Katy Dadacz and Francesco Bentivegna, partnered with Control Shift , ran a two-day weekender (25-26th November) exploring queer practices and creative technologies. The event took place at Wickham Theatre, and was generously funded by UoB (IAA Seedcorn Fund) and the Centre for Creative Technologies.
After a sunny and fresh (but cold) morning at Trans Pride South West, we headed up to Wickham Theatre to have lunch and begin our workshops. Participants ranged from PhD students, early career researchers, lecturers from the Faculty of Arts, Humanities, Innovation and Engineerng, creative practioners, game designers, artists and Pervasive Media Studio residents.
Harriet Horobin-Worley ran the first workshop ‘Sound and Vision- Building Our Own Networks’. We began asking ‘how are networks built’ and ‘what alternative forms of networks could exist?’ We drew out the networks that brought us here; the people who shared the event, the app which we got a ticket with, the places, institutions and communities that connected us with creative technology. We thought about the online/offline networks that we are in; Whatsapp groups, Slack, telegram channels, hiking groups, activist circles and queer book clubs. What do these structures allow for in terms of communication, desire, accessibility, social relations? Do we feel constrained or restricted, or do we feel connected? What alternative forms of networks could exist?
Harriet guided us through the ways we can use radio to imagine a future network; a radio built, owned, operated and used by queer people. Over time, radio has been used less and less as new technologies have appeared on the scene. Radio waves exist all around us, and we can use them to communicate, even more so than traditional FM radio stations. In pairs, participants audio-recorded their conversations answering the questions Harriet posed to the group.
What part has the radio played in your life What are your memories of listening to the radio? Where did you listen to it, and who with? If you could broadcast anything on the radio, what would you like to broadcast? What would the perfect communications network look like to you? Who would build it, what would it look like? Would it be global or local? What senses would it make use of? What message would you like to leave for people who are entering this imagined network for the first time? How would you welcome them?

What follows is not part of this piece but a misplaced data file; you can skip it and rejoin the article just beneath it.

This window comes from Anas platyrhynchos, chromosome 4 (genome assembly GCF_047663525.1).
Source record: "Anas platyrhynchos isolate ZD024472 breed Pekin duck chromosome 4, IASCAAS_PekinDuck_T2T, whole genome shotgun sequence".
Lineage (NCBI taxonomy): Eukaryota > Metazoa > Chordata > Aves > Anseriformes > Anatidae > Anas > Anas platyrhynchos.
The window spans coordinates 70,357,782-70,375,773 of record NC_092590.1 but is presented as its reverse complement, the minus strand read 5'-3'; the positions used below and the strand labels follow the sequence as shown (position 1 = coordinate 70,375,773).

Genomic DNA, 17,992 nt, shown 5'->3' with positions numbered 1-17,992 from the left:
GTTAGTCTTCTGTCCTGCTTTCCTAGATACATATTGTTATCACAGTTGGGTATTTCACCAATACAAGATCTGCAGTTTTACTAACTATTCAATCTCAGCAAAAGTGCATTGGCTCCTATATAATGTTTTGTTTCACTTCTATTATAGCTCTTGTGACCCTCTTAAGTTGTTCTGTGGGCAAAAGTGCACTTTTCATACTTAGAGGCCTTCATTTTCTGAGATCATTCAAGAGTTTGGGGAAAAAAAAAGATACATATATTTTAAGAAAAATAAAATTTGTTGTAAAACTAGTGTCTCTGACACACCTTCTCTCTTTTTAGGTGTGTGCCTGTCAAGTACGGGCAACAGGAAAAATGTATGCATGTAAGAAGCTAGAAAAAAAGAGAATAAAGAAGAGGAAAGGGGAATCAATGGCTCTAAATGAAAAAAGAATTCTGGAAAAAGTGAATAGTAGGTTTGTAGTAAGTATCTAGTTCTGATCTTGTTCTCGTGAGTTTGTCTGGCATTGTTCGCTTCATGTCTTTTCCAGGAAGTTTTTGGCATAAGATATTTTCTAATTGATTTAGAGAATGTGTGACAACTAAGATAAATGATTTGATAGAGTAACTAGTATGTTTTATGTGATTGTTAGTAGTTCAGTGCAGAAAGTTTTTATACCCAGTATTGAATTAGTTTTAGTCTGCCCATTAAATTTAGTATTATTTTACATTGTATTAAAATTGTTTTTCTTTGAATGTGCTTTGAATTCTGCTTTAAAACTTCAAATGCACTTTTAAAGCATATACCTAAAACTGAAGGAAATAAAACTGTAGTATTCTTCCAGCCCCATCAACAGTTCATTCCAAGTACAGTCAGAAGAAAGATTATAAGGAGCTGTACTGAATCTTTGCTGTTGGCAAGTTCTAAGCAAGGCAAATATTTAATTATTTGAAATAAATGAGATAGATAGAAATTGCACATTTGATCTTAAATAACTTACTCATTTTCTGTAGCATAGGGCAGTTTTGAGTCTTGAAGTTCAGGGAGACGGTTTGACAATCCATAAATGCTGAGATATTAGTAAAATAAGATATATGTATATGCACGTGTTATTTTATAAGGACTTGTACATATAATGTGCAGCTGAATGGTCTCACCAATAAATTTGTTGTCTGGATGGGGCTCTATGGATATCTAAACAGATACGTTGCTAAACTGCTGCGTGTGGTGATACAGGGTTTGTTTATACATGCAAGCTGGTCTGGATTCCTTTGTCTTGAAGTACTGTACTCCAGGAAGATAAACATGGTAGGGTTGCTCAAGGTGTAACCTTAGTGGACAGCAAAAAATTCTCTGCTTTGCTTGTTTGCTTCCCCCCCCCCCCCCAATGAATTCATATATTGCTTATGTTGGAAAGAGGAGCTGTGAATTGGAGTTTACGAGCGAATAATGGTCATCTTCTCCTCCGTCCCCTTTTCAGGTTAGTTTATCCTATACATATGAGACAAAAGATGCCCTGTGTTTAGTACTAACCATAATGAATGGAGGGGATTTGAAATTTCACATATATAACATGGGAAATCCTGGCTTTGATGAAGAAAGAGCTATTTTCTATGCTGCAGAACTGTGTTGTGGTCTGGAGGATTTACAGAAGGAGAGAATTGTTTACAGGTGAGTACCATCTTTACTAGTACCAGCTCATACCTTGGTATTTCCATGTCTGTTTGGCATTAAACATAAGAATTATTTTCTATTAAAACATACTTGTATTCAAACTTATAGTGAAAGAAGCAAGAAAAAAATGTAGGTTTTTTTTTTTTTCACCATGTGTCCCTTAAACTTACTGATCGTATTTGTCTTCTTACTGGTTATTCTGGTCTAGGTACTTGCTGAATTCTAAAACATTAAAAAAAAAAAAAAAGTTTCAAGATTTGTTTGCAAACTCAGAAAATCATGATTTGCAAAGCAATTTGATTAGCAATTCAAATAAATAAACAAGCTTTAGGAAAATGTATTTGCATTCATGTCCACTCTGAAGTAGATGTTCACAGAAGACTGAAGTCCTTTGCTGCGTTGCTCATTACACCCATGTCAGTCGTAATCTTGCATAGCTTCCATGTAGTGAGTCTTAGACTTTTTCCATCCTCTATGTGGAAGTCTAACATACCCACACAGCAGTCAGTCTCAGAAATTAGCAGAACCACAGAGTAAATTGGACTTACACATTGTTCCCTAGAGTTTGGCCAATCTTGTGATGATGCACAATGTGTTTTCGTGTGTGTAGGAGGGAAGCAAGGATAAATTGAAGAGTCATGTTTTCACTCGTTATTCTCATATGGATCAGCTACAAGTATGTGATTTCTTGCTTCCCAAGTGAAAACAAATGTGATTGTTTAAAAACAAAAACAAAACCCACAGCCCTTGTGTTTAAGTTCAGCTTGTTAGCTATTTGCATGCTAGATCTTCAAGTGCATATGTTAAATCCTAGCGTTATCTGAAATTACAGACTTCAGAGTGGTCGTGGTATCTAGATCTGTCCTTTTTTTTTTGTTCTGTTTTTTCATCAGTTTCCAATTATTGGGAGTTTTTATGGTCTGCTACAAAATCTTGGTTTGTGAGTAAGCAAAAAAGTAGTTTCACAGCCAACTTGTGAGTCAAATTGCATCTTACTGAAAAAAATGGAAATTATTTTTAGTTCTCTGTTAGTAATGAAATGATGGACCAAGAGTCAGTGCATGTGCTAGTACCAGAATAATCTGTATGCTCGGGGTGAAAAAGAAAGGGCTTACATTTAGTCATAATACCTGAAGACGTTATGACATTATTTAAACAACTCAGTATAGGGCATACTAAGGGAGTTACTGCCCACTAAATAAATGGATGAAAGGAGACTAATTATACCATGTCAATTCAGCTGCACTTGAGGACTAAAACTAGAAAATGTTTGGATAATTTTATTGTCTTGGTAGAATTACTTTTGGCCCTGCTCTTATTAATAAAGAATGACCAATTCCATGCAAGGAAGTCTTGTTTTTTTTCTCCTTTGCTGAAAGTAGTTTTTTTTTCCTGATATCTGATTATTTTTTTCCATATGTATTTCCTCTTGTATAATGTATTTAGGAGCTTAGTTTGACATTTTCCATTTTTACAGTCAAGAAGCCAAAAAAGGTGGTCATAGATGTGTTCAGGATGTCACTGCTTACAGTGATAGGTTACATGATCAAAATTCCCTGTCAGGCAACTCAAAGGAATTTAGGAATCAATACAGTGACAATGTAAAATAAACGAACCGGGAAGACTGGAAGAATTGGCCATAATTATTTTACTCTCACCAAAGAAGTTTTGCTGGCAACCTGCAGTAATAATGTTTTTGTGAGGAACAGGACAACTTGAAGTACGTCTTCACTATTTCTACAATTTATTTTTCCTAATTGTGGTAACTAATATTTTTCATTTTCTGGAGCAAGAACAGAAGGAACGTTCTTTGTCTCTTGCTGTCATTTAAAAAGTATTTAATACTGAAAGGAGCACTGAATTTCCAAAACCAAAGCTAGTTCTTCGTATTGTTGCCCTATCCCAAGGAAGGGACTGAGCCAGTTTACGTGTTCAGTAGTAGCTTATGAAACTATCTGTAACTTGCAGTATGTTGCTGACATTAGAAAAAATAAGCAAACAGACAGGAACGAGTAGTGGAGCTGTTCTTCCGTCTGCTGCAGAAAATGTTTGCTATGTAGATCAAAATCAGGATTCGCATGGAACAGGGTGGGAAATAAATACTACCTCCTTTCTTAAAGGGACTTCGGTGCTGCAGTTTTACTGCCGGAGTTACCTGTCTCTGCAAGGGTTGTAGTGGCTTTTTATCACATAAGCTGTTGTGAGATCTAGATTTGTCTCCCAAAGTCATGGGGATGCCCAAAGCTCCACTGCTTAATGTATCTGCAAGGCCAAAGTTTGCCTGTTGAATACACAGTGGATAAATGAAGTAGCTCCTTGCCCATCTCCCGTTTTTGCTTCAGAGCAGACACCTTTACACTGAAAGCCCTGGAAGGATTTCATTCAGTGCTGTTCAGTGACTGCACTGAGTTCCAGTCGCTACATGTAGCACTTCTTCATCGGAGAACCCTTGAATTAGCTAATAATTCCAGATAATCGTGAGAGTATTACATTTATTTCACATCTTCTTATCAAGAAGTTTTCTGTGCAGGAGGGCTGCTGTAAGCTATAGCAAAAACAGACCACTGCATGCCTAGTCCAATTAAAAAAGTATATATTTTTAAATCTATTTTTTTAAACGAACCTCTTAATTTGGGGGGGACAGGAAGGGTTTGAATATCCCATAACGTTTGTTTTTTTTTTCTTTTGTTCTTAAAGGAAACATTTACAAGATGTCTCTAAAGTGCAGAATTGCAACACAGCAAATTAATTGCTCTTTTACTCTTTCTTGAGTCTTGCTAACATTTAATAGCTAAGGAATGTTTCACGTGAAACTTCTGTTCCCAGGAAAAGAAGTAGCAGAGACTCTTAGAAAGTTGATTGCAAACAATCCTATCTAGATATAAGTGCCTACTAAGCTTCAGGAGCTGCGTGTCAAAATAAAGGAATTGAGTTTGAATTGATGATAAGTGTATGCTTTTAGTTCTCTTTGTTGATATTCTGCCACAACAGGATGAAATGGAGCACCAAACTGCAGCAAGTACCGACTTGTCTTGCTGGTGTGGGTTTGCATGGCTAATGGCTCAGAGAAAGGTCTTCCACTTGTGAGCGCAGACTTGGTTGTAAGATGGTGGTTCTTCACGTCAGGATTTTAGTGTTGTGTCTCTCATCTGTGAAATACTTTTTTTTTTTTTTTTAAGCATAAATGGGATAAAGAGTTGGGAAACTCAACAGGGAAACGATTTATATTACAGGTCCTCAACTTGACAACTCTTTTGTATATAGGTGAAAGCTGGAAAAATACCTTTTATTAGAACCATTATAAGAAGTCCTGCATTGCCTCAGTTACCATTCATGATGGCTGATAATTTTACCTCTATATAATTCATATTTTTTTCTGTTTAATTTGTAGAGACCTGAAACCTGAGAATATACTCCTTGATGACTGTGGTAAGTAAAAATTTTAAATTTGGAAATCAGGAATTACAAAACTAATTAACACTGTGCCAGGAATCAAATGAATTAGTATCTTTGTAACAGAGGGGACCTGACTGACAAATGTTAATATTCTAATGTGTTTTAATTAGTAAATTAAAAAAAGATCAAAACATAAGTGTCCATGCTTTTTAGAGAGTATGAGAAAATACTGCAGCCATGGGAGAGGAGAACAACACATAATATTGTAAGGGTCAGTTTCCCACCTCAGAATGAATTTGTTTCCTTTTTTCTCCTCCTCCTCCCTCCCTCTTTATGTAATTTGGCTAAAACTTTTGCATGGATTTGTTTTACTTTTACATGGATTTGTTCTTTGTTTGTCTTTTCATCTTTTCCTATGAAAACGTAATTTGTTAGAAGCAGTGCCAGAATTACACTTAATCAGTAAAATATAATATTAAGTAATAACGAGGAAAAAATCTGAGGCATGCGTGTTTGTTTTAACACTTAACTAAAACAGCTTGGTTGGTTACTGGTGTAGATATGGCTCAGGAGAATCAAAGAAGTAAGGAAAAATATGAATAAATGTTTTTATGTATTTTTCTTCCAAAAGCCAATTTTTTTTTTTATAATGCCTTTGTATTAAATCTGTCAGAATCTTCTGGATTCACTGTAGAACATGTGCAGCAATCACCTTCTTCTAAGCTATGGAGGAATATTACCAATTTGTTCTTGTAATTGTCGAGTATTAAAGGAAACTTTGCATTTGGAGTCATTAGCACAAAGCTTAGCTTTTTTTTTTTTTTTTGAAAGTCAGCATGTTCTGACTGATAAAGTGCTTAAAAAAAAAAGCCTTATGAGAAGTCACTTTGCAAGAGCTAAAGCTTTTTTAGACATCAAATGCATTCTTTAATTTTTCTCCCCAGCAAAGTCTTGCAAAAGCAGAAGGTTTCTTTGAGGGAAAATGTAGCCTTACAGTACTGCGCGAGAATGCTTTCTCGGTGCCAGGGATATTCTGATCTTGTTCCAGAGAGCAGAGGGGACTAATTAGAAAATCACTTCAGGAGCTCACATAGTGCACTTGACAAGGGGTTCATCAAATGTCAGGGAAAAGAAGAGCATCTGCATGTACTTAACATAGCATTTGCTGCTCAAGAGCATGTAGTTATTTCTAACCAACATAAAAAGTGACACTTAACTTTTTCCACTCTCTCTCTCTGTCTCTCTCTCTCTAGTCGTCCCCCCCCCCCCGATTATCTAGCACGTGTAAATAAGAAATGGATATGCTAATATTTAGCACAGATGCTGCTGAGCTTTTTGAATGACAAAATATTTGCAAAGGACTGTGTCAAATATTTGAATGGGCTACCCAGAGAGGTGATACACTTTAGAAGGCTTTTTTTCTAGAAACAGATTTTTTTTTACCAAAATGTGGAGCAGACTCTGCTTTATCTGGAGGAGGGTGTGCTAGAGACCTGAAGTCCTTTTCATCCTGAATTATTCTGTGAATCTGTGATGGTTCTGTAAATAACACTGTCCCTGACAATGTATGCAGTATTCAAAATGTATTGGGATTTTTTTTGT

Harriet is working on an art project in which these queer recordings will be used for a ‘radio hotline’; people can call in and listen, if they feel lonely, or want to feel closer to a queer community. We didn’t listen back to the recordings, but we will follow the project as it develops and keep sharing.
After a short break, MELT (Ren and Iz) led an exploration on queering the methods of workshops when thinking with digital practice. They began with a performance piece; bad workshop practices. Nobody but myself, Fran and MELT knew that this was a performance. The performance consisted of a chaotic introduction with loud music, reading quickly from a lot of text projected onto the wall, no introductions and lights switching on and off. Participants became ‘in on the joke’ slowly. This itself reminded me of how important humour is in building queer spaces. We see queer humour not only as a social tool to deconstruct binaries, but as a political tool for mobilisation and critique. Laughter allowed us to build connections and solidarity. The performance also allowed us to begin thinking through what happens when access needs are thrown out the door, when there is no time to settle in, or time to understand how we will be together in a space that tries to de-centre paradigms of privilege. Creating a context matters.